Every major air incident involving a low-cost carrier invariably raises the question: Are budget airlines unsafe because they cut corners to offer cheap fares?
The same is being asked in the aftermath of the Dec 28 crash of Indonesia AirAsia Flight QZ8501, which was carrying 162 people from Surabaya to Singapore when it plunged into the Java Sea.
Even as rough weather has been flagged as the likely cause of the tragedy, Indonesia's Transport Minister Ignasius Jonan is pushing for a new rule he believes will ensure that budget carriers have sufficient funds for safety- related costs.
The plan is to set the lowest possible fare for such carriers at 40 per cent of the highest fare.
The minister has not said so explicitly, but it is clear the move is driven by the assumption that budget carriers are able to sell cheap tickets because they stint on everything else, including critical areas like pilot training and aircraft maintenance.
The assumption is flawed and baseless, experts said.
Safety has less to do with whether it is a budget or full-service carrier, and more with how committed an airline is to safety, the quality of people maintaining the planes and the commitment of local regulators towards ensuring that the standards set are met.
Four of the worst air disasters last year all involved full-service airlines.
There was the disappearance of a Malaysia Airlines flight which presumably crashed into the Indian Ocean, the shooting down of another Malaysia Airlines jet as it crossed eastern Ukraine, the crash of Taiwan's TransAsia Airways plane in torrential rain and the crash of an Air Algerie aircraft.
A spokesman for ST Aerospace, a leading global aircraft maintenance and repair firm, said: "In the strictly regulated aviation industry, where safety is of paramount importance, there is a structured framework set by the airworthiness regulators and aircraft manufacturers which all aircraft operators, including low- cost carriers, have to comply with."
Aircraft maintenance and repair companies like ST Aerospace are also required to maintain full compliance with all regulatory requirements, she said.
"Our experience with our customers thus far is that there is certainly no compromise when it comes to safety and quality, be it a low-cost carrier or a full-service airline."
How often an aircraft needs to be checked, what parts need replacement and when, are all stipulated by the plane makers. The harder a plane is worked, the more frequent the checks. This, in fact, means that low-cost carriers, which typically work their planes harder than full-service airlines, end up having their planes in the hangars more frequently.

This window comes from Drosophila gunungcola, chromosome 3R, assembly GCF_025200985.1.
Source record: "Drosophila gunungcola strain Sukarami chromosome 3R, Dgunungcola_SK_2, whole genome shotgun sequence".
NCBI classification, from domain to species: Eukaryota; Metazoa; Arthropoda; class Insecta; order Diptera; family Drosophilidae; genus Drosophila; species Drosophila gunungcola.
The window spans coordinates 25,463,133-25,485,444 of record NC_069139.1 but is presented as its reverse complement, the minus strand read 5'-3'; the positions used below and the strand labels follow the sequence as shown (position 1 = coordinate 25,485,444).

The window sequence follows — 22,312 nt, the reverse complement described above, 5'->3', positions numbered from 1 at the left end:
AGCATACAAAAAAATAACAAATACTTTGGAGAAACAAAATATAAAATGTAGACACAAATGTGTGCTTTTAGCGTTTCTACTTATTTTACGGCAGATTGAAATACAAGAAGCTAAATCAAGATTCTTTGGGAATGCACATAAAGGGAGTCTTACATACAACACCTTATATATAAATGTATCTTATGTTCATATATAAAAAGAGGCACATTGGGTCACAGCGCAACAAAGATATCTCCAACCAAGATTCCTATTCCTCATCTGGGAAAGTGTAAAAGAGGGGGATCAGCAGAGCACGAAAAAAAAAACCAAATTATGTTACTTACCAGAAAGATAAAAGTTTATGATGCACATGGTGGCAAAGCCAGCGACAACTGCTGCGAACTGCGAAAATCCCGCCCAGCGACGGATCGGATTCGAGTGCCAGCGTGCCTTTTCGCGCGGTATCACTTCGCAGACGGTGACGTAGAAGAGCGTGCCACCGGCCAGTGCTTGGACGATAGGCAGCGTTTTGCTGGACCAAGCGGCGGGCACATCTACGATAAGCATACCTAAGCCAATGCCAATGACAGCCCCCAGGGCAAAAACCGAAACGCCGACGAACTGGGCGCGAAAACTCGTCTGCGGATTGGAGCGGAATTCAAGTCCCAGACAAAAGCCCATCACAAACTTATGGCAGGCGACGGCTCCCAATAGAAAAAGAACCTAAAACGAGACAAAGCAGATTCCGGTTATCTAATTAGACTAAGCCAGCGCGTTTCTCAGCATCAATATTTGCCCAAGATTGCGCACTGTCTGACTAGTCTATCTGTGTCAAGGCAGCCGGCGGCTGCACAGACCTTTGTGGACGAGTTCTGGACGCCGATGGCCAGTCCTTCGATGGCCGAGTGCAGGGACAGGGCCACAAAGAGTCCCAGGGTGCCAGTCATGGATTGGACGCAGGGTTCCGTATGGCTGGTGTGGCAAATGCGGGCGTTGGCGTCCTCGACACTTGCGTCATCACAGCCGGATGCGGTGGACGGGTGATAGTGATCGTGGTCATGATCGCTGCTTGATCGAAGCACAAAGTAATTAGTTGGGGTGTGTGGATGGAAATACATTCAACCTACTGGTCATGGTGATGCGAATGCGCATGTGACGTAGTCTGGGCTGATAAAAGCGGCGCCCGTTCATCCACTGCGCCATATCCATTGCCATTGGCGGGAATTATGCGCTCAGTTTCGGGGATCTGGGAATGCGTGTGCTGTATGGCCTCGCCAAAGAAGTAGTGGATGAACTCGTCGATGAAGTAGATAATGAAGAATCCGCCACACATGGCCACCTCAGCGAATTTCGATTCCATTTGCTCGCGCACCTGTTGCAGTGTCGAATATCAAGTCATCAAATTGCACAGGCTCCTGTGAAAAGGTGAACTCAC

Associate Professor Terence Fan of the Singapore Management University, who specialises in transport, said: "The country of registration of the airline is ultimately responsible for enforcing safety regulations. Some countries are noted to do better on this than others.
Many Indonesian carriers, for instance, had until recently been banned from flying to the European Union because of safety concerns."
Garuda Indonesia and Indonesia AirAsia are among a handful of Indonesian carriers that are not blacklisted.
In Singapore, the Civil Aviation Authority of Singapore does regular checks and audits to ensure that local carriers, whether budget or full-service, maintain the highest standards of safety, observers said.
Jetstar Asia, for example, has received certification from the International Air Transport Association, which manages an Operational Safety Audit scheme.
Airlines must meet more than 900 standards in eight operational areas before they can get on the list.
If the Indonesian authorities are serious about boosting air safety, mandating that ticket prices cannot be too low is not the way, experts said.
"If the intention is to tighten maintenance regulations or pilot training, for example - two most common causes of aircraft accidents - they (the authorities) can do so directly," said Prof Fan.
Telling airlines that they cannot sell cheap tickets may prevent excessive price competition but is no guarantee that safety will be boosted, he stressed.
"Such regulations are also difficult to implement and enforce," Prof Fan said.
This article was first published on Jan 09, 2015.
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